Business tax cuts are part of a sweeping package from President Donald Trump and congressional Republicans in what would be the first major reworking of the nation’s tax code in a generation.
And that’s caught the eye of Perry Barnett, whose Gainesville firm, Rushton, advises businesses on a number of issues, including planning, accounting and payroll services.
At the moment, the proposal is “a little light on details, for the lack of a better word,” said the CPA and partner for business services.
The bill’s big thrust is a nearly $6 trillion tax cut that would deeply reduce levies for corporations, simplify everyone’s brackets and nearly double the standard deduction used by most Americans.
Trump’s plan would reduce corporate and small business income tax rate to 15-20 percent from
the high 30s. Also, for a period of five years, companies could further reduce how much they pay by immediately writing off their investments.
“Under our framework, we will dramatically cut the business tax rate so that American companies and American workers can beat our foreign competitors and start winning again,” Trump has said.
U.S. Rep. Doug Collins, R-Gainesville, also touted the plan’s call for getting rid of the inheritance tax, or “death tax.”
“That affects a lot of businesses in Hall County and Northeast Georgia because ... there are a lot that are family-owned,” he said. “That’s a huge issue. I hear about it every day.”
Paying for the plan is the big issue and one thing that could be at stake is the interest deduction that companies can take, Barnett noted.
By removing or capping the deduction, “are they trying to incentivize companies to have less debt?” he said. “I don’t know what the purpose of that is, unless it’s just a ploy or an action to balance the budget.”
“Businesses typically do a thorough cost analysis before they make any kind of investment. If there’s a financing component to it, a tax credit component — those things are factored in,” said Barnett, also chairman of the Greater Hall Chamber of Commerce’s board of directors.
“And sometimes they don’t move forward if they go through all that (analysis) and can’t get a return on their investment.”
Still, he believes “there’s a good opportunity for (the legislation) to pass as long as it doesn’t add too much to the (nation’s) debt.
“I think everybody understands that in the short term if there’s a little bit of public debt to get things going, that’s fine,” said Barnett.
“But you don’t want to give 10-year tax breaks and get 20 years of debt that economic growth is not going to pay back.”
Mike Ryan, head of the Economics & Finance Department at the University of North Georgia, said if the tax plan “didn’t cause any economic growth ... then there would be a larger deficit.”
Conversely, “if it leads to enough growth, it would decrease the deficit.”
The Committee for a Responsible Federal Budget, a nonpartisan group that analyzes spending and taxes, has estimated the tax cuts at perhaps $5.8 trillion over the next 10 years.
Republicans have only identified about $3.6 trillion in offsetting revenues, meaning the cost to the federal deficit could be in the $2.2 trillion range, the group has said.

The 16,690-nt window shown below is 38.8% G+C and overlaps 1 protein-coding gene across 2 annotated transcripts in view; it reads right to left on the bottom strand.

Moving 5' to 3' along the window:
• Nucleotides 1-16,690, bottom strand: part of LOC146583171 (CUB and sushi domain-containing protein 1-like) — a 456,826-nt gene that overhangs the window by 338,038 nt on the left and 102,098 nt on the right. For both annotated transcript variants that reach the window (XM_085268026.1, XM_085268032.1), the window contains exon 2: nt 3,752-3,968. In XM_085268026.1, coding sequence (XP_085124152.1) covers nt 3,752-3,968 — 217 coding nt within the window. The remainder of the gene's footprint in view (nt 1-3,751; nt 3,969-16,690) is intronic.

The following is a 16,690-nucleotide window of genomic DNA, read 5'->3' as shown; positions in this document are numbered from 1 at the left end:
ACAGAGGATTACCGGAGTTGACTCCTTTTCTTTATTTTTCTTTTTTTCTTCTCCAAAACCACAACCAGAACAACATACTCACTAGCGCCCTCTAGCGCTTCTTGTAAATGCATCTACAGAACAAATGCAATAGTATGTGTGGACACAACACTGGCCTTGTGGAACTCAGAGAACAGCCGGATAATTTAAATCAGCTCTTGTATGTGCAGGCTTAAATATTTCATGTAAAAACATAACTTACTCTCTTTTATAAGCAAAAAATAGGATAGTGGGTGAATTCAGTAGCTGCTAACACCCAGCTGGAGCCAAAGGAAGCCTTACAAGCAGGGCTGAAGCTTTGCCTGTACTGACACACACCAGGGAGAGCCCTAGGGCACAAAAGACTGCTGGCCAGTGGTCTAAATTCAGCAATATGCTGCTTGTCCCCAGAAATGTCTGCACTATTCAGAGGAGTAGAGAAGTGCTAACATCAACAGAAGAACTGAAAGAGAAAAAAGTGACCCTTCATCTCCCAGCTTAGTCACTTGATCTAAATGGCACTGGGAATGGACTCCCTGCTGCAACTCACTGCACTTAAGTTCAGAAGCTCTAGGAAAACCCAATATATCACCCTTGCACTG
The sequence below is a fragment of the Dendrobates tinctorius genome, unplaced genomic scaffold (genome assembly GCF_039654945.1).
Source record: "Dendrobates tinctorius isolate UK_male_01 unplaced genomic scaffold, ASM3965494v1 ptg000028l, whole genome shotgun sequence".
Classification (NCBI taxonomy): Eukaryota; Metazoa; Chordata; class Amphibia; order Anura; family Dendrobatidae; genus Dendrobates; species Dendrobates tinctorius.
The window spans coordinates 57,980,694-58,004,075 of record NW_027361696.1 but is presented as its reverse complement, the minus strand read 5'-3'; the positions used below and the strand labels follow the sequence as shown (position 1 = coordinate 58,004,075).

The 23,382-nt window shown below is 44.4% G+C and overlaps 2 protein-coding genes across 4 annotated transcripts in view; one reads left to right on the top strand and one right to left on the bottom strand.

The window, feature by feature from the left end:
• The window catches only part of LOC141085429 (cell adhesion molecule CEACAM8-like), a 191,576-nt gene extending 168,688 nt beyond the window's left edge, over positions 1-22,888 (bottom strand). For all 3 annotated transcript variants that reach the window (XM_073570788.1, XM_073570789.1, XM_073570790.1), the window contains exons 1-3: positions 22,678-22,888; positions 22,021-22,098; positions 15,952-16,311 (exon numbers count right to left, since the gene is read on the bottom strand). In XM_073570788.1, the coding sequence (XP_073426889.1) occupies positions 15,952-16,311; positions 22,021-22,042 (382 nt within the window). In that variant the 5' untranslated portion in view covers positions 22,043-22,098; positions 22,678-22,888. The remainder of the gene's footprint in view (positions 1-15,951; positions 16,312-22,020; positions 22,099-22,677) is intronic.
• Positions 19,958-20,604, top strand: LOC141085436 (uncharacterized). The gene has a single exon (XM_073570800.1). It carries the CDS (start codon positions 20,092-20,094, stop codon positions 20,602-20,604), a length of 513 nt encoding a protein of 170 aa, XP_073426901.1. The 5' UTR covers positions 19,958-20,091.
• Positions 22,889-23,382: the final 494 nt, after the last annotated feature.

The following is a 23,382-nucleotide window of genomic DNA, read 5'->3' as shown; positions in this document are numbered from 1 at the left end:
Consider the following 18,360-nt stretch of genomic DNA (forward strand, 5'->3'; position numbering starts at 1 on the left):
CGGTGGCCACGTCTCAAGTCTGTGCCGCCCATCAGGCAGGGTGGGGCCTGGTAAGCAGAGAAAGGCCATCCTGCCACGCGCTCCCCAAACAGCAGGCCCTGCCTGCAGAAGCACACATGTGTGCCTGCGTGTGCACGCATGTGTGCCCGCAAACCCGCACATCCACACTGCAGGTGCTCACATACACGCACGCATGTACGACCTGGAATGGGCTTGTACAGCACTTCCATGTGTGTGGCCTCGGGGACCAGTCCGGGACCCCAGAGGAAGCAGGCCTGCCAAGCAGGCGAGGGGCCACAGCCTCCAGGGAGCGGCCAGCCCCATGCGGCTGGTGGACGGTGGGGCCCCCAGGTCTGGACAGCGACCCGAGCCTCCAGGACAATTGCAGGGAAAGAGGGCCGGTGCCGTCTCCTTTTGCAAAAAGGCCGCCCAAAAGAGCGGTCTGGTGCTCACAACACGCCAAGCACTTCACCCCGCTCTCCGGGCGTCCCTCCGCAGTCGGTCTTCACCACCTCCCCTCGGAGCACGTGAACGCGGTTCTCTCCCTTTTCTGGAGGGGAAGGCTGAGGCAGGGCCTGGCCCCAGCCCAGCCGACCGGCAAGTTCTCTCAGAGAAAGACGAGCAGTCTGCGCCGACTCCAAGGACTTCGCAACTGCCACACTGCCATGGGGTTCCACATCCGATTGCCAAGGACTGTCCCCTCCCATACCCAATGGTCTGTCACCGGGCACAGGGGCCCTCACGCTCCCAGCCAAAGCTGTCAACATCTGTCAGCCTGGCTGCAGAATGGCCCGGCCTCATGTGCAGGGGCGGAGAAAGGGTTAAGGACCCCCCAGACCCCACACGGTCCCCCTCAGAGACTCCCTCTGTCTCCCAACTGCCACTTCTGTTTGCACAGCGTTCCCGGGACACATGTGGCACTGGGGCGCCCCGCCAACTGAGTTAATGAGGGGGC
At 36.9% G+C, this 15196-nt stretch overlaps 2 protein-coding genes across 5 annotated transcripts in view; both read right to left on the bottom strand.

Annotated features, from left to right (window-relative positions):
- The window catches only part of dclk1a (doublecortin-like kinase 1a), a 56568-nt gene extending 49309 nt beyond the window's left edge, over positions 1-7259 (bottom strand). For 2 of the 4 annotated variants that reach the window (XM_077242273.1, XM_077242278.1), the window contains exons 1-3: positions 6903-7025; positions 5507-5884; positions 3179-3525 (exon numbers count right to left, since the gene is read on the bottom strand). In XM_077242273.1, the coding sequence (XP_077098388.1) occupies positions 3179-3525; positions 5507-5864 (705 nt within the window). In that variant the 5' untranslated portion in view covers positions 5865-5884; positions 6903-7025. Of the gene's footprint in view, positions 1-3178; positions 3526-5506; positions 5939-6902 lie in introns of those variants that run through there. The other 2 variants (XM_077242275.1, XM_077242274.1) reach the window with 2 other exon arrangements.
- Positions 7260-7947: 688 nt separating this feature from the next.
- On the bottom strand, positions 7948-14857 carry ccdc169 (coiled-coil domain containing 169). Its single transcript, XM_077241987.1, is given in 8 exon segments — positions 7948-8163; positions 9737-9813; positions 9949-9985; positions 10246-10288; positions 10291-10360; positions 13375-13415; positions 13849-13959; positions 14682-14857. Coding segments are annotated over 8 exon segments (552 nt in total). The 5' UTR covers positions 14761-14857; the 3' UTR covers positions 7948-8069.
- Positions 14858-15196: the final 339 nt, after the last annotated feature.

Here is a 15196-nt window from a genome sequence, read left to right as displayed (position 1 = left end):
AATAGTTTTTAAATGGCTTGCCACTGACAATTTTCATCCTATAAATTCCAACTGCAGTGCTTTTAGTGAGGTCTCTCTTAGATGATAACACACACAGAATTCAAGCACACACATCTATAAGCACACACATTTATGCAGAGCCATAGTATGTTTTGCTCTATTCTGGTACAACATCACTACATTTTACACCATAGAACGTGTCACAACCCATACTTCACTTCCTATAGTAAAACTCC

Still, no doubt, businesses have long clamored for relief from overregulation and taxes.
“Tax cuts for small business would be a wise economic move,” said David Robertson, vice president of DBR Associates, a company off Tanners Mill Road in southeast Hall that deals in epoxy rebuilding and coating.
“It will allow us small business operators the capital to invest in assets and or personnel we need in order to grow our businesses. We will be benefiting our local community by adding jobs.”
Robertson said that between his companies, “we have 13 employees and additional eight independent consultants,” he said.
In an email, he wrote he needs more workers, “but finances (taxes burden) is not allowing that.”
Initially, and perhaps predictably, the GOP plan hasn’t swayed Democrats.
“Each of these proposals would result in a massive windfall for the wealthiest Americans and provide almost no relief to middle-class taxpayers who need it most,” Senate Minority Leader Chuck Schumer, D-N.Y., has said.
But Charles Bullock, a political science expert at the University of Georgia, said he believes Trump and Republicans “are desperate to find a win.”
“They struck out on (replacing the Affordable Care Act), so if they fail to deliver on tax reform, then they’re going to have a hard time explaining it to their constituents,” he said. “I think Congress will do something.”
The proposal has the attention of at least one vocal Democrat, Sen. Bob Casey of Pennsylvania.
“There’s no question we should try to reduce (the corporate tax rate), but I don’t see how you pay for getting it down that low,” he has said. “Fifteen percent, that’s a huge hole if you can’t make the math work.”
Chris Clark, president and CEO of the Georgia Chamber, said he hopes to see Democrats
and Republicans work together on the issue.
“If Republicans try to pass tax reform on their own without Democrats, I think it’s very unlikely they’ll be successful,” he said. “I think there are Georgia Democrats who want to work on tax relief that benefits their constituents and small businesses.”
The Associated Press contributed to this report.